By: James F. O’Neil
When we sorted out our wedding gifts in October 1963, my wife and I had received some nice dishes, stainless tableware, pots and pans, and enough cash to allow us to enjoy a comfortable wedding night and honeymoon.
And so we began our marriage. And the cooking of meals. Our pots and pans provided their usefulness, as needed. Sometime after 1972, however, we acquired “the incomparable, the original” Rival Crock-Pot, a new item of interest for the cooks of the ‘70s.
The original slow-cooker pot was actually known as a “beanery” and was made for cooking up a pot of beans. The item was marketed as “The Naxon Beanery All-Purpose Cooker.” (See Whoguides.com for more information and Wikipedia for a history of the cooker.)
As often happens with many good inventions, larger companies see a greater audience and “want in on the deal.” Eventually, Naxon was bought out by the Rival Company in 1971.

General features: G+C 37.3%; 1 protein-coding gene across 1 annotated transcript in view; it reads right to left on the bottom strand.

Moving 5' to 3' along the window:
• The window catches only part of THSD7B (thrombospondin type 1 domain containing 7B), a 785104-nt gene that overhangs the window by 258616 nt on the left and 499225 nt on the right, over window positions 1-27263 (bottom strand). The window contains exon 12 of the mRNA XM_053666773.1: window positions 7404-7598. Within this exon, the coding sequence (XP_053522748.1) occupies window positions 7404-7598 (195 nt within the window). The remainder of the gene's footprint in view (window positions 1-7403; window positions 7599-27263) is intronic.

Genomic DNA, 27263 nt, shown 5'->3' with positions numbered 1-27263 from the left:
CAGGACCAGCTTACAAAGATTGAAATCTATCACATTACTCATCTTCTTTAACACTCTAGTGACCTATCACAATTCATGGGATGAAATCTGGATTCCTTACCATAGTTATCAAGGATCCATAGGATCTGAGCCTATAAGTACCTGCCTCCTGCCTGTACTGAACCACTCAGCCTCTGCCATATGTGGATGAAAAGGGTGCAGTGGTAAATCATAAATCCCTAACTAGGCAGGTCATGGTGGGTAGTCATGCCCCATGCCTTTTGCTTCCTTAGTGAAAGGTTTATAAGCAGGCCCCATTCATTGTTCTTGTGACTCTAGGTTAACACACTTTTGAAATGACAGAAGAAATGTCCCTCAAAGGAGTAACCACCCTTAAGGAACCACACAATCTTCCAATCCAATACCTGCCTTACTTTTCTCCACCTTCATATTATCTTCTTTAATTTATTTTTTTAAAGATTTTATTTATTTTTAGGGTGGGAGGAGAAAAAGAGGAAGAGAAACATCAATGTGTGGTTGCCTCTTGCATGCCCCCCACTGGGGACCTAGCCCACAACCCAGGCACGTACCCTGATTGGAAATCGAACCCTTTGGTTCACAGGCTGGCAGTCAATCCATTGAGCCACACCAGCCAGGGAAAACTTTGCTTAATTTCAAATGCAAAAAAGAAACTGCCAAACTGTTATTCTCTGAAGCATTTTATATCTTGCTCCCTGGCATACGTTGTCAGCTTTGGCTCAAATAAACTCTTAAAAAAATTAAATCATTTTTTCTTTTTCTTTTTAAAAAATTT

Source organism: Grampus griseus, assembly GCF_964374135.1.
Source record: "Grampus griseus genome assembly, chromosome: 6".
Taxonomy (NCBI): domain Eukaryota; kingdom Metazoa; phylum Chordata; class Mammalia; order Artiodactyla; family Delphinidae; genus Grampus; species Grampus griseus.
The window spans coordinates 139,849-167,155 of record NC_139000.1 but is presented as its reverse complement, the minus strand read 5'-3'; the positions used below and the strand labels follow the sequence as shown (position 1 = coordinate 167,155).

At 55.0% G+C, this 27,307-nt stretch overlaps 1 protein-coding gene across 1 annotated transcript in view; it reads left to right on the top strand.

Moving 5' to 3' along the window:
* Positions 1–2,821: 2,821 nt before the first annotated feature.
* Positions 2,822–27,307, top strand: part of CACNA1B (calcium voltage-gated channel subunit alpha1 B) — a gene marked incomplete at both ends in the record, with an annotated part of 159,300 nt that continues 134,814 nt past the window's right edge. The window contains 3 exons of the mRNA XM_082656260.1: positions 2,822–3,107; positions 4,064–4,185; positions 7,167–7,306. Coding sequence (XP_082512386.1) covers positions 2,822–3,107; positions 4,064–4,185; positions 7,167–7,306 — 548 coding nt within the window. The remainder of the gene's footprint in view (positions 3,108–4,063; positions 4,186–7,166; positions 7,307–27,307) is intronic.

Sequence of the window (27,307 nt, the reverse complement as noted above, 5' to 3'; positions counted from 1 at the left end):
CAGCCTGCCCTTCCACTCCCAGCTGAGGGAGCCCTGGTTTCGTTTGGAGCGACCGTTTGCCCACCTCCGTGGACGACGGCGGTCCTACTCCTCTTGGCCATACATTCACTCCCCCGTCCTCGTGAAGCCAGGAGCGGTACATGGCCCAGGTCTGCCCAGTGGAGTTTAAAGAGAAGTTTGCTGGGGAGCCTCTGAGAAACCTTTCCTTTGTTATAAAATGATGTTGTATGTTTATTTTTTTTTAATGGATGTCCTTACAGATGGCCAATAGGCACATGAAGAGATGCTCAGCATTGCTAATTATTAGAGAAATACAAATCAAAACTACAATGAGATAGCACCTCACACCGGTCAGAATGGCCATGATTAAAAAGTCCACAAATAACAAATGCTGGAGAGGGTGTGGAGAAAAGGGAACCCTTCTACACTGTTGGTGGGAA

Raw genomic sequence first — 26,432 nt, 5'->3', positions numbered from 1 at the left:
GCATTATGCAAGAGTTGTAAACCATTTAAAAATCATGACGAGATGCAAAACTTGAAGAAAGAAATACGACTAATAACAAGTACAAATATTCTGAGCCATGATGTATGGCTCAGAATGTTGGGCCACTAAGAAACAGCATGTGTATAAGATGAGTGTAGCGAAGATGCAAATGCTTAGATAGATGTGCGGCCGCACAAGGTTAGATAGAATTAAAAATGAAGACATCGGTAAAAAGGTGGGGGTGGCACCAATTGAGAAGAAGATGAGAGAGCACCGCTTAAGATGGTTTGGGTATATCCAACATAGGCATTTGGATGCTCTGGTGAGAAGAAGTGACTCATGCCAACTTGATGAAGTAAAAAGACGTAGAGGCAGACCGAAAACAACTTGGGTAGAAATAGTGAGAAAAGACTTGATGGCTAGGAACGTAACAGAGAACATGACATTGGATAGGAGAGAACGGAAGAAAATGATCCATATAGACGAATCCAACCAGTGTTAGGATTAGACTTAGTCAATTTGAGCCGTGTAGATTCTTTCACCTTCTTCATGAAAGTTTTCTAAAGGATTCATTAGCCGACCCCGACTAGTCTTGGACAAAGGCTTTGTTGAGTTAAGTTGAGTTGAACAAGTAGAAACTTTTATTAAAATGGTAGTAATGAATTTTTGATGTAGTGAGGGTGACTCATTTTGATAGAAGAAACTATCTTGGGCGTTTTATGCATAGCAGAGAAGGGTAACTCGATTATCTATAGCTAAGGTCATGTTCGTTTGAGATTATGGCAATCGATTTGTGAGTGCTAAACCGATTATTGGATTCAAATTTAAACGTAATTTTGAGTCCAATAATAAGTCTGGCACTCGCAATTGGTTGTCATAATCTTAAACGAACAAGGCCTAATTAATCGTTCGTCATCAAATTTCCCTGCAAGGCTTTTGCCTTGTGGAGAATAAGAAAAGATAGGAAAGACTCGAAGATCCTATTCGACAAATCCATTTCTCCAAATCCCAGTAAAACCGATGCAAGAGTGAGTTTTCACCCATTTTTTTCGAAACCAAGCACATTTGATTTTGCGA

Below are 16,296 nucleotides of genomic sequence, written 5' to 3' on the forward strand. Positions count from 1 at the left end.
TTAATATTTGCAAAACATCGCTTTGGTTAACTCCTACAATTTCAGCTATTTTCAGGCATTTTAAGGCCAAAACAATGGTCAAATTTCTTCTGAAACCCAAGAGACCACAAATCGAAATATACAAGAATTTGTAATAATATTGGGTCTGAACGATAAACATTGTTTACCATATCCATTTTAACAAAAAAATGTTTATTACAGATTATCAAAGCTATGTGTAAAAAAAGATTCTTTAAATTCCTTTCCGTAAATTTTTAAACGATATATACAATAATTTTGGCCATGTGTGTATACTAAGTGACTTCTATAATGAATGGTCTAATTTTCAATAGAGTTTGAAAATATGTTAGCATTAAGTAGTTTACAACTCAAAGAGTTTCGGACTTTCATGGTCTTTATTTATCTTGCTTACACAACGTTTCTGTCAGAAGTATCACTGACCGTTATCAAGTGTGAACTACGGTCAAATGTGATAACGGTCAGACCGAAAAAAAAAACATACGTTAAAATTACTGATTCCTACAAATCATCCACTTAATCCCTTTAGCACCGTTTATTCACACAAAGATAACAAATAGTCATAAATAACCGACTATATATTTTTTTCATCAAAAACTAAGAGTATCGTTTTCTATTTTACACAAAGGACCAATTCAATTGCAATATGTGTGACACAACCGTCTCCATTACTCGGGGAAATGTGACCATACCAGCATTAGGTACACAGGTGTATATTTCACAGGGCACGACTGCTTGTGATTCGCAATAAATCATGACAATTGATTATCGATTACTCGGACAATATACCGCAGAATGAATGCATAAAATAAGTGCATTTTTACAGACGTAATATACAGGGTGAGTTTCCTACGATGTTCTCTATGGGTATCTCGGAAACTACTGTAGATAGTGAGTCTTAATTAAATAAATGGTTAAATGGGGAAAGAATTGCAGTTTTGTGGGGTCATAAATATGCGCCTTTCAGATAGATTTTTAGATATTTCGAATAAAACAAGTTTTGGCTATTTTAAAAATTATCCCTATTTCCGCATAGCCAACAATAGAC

And so it goes. Yet for the better for us, a target audience who needed to have meals prepared by a cooker that “cooks all day while the cook’s away.” The burnt-orange-colored Rival Crock-Pot, Model No. 3100, Capacity 3 ½ qt, was the answer.
Over time, the crock-pot became a “modern marvel” for our busy family. It first allowed both of us working parents to make the Favorite Chili and the special Beef Stew for our kids in school. Then other recipes, like Stuffed Peppers, became the new favorites–in fact, still one of the best food items to be done in the crock-pot.
The boys going to games and practices, after-play-rehearsals, high school graduation parties (in 1982 and 1985), wedding anniversaries, and just plain-old family gatherings activated the recipes for the best B-B-Q ’s and Sloppy Joe’s, well done in our Vintage Rival Crock-Pot.
But change came–and for whatever reason, we purchased a bigger, newer model. The old favorite was put into storage, and nearly forgotten.
In summer 2005, the Vintage happy crock-pot made its way to Cottage #66 in Epworth Park, Bethesda, Ohio. The well-worn recipe book is still being splattered with sauce, and continues to provide guidance for delicious meals in the cottage kitchen–now for busy vacationers. The cooker still “cooks all day while the cook’s away.”
© James F. O’Neil 2013